I just read this book.
I have to confess – I picked it up in the library getting my Penelopes confused and thinking it was going to be by Penelope Lively, a writer I love, so I was a little confused at first to get home and start reading and realise I was reading a New Zealand book! But I have READ Penelope Todd’s ‘Zillah’ books for young adults and enjoyed them very much indeed, so it was a happy accident.

This book is an account of Penelope Todd’s realisation, as her children were leaving home, that she felt completely empty inside, confused and as though she had been role-playing her life instead of living it genuinely.  In the book, she candidly reveals what it took for her to feel at home in her own skin again. She was most courageous and did things that most people only daydream of doing – she changed her name, she engaged in three years intensive Jungian therapy, she questioned her Christian faith and came out the other end a non-believer, she took a writing retreat, sans family, in a remote part of Spain (hence the title), she even flirted with an extra-marital affair.

I found the book engaging and read it in two binge sessions. There was something very comforting to me about reading this intelligent and pragmatic woman’s story.  There were several excerpts which moved me to copy them out into my journal. Here’s one – she discusses the contradictory impulses of the writer:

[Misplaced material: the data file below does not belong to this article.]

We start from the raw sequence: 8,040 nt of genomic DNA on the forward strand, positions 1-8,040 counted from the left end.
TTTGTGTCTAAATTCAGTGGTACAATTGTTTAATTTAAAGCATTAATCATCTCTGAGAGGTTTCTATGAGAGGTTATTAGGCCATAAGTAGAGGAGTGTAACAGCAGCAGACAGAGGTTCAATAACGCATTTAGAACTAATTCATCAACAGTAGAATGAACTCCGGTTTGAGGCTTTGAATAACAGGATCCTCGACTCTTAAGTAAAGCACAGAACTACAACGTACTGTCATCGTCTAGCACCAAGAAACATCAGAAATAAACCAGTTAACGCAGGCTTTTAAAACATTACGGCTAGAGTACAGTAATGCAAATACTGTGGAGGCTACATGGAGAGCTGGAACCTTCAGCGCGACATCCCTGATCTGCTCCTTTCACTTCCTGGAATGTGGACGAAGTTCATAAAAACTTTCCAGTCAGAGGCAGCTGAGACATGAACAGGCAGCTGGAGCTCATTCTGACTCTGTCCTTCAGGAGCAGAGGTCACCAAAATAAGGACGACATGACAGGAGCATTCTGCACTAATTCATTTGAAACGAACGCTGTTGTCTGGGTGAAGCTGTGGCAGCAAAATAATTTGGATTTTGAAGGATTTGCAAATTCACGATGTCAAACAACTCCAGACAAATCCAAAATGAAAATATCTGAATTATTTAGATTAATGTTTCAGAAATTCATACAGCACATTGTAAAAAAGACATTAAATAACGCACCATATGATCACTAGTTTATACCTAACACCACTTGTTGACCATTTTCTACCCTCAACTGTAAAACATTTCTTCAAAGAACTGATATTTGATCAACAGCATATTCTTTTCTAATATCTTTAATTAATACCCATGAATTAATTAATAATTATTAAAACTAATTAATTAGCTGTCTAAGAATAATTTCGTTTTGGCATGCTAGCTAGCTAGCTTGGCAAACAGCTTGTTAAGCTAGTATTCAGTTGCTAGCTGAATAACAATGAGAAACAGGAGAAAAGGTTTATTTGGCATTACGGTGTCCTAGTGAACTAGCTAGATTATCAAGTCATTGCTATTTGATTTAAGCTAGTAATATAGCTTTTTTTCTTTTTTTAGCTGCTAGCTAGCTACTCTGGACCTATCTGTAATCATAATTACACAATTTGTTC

“The impulses are contradictory: to remain hidden; to come out as escort to your writing. The  writer’s life is a strange dance between the two. You write in long seclusion, knowing that what comes onto the page is a mix of bone and viscera, tough and tender; the things you’re proud of and thing that have the potential to shame you; then the work is ready and you can choose to herald it with a bold bragadaccio, walk coyly or proudly at it’s side, or be dragged in it’s wake. I alternate between the last two approaches, suspecting always that the flame of joy, unhooded, will invite the snuffer.

When the work isn’t perfect – and it never is – you are braced for every kind of ridicule. Sometimes there seems to be too much riding on it all and you think you’d rather sell confectionary or deliver mail for a living.

However, I recently found out that a family motto from my father’s side was Portet Vive. It behoves us to live. I choose a magnificent over a mundane interpretation. It behoves us to live well: richly, broadly, deeply and intricately – which adverbs for me, describe the route that writing seems to take.”

Amen to that!

There were a couple of things that I didn’t like so much in the book, one was that the author has a fascination with insects and writes about them frequently throughout the book – insects she observes in her surroundings and their metaphorical power for her. I found these bits a little forced, at times. The other thing is towards the end of the book she writes, verrrryyy vaguely and cagily about an extra-marital affair she flirted with but did not consummate. While I understand that she is writing about real people and has the feelings and privacy of those involved to consider – the writing around this stuff was so very cagey, the details so skant I question whether she needed to leave it in the book – in the form she offers it, it doesn’t add much.

These very minor considerations aside, I heartily recommend this book! It is full of wisdom and the story of her time at the Spanish retreat is compelling and at times, amusing. Penelope Todd has given all writers who are also parents a real gift with this book – she shows that it IS possible to have a fufilling creative life and a family. She talks eloquently about the struggle and the juggle. The writing is witty and eloquent and I came away feeling most heartened.

I also recommend her young adult novels – they are gripping, hip and edgy.